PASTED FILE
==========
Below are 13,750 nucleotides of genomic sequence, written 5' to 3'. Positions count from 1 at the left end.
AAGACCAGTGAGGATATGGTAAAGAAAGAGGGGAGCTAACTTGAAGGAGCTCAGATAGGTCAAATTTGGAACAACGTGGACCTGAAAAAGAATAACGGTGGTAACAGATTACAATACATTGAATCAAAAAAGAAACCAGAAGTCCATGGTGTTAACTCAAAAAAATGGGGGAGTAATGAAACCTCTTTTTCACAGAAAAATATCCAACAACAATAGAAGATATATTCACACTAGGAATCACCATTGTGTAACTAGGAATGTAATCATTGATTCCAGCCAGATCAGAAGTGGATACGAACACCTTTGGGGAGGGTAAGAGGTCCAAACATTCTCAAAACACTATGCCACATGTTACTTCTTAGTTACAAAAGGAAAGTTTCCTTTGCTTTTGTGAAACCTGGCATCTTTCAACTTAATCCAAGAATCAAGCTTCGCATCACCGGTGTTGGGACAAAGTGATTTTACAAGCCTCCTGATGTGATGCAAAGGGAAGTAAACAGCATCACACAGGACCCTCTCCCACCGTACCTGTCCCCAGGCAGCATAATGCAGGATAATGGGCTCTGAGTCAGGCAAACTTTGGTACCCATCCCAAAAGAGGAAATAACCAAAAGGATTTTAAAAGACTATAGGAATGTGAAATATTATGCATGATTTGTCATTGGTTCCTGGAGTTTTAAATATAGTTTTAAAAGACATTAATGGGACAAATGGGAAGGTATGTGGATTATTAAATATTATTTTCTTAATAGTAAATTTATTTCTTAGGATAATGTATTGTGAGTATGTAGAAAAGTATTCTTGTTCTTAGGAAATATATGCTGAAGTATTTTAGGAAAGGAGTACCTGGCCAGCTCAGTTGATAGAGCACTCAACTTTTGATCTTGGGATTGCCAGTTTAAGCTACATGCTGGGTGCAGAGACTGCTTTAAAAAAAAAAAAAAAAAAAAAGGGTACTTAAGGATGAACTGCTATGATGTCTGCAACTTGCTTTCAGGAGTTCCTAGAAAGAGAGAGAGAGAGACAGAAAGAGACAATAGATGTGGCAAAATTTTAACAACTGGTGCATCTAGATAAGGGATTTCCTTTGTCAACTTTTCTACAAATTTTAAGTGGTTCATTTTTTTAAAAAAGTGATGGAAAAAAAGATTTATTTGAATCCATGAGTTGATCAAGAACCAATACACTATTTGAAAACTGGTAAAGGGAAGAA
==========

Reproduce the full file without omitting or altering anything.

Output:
Below are 13,750 nucleotides of genomic sequence, written 5' to 3'. Positions count from 1 at the left end.
AAGACCAGTGAGGATATGGTAAAGAAAGAGGGGAGCTAACTTGAAGGAGCTCAGATAGGTCAAATTTGGAACAACGTGGACCTGAAAAAGAATAACGGTGGTAACAGATTACAATACATTGAATCAAAAAAGAAACCAGAAGTCCATGGTGTTAACTCAAAAAAATGGGGGAGTAATGAAACCTCTTTTTCACAGAAAAATATCCAACAACAATAGAAGATATATTCACACTAGGAATCACCATTGTGTAACTAGGAATGTAATCATTGATTCCAGCCAGATCAGAAGTGGATACGAACACCTTTGGGGAGGGTAAGAGGTCCAAACATTCTCAAAACACTATGCCACATGTTACTTCTTAGTTACAAAAGGAAAGTTTCCTTTGCTTTTGTGAAACCTGGCATCTTTCAACTTAATCCAAGAATCAAGCTTCGCATCACCGGTGTTGGGACAAAGTGATTTTACAAGCCTCCTGATGTGATGCAAAGGGAAGTAAACAGCATCACACAGGACCCTCTCCCACCGTACCTGTCCCCAGGCAGCATAATGCAGGATAATGGGCTCTGAGTCAGGCAAACTTTGGTACCCATCCCAAAAGAGGAAATAACCAAAAGGATTTTAAAAGACTATAGGAATGTGAAATATTATGCATGATTTGTCATTGGTTCCTGGAGTTTTAAATATAGTTTTAAAAGACATTAATGGGACAAATGGGAAGGTATGTGGATTATTAAATATTATTTTCTTAATAGTAAATTTATTTCTTAGGATAATGTATTGTGAGTATGTAGAAAAGTATTCTTGTTCTTAGGAAATATATGCTGAAGTATTTTAGGAAAGGAGTACCTGGCCAGCTCAGTTGATAGAGCACTCAACTTTTGATCTTGGGATTGCCAGTTTAAGCTACATGCTGGGTGCAGAGACTGCTTTAAAAAAAAAAAAAAAAAAAAAGGGTACTTAAGGATGAACTGCTATGATGTCTGCAACTTGCTTTCAGGAGTTCCTAGAAAGAGAGAGAGAGAGACAGAAAGAGACAATAGATGTGGCAAAATTTTAACAACTGGTGCATCTAGATAAGGGATTTCCTTTGTCAACTTTTCTACAAATTTTAAGTGGTTCATTTTTTTAAAAAAGTGATGGAAAAAAAGATTTATTTGAATCCATGAGTTGATCAAGAACCAATACACTATTTGAAAACTGGTAAAGGGAAGAA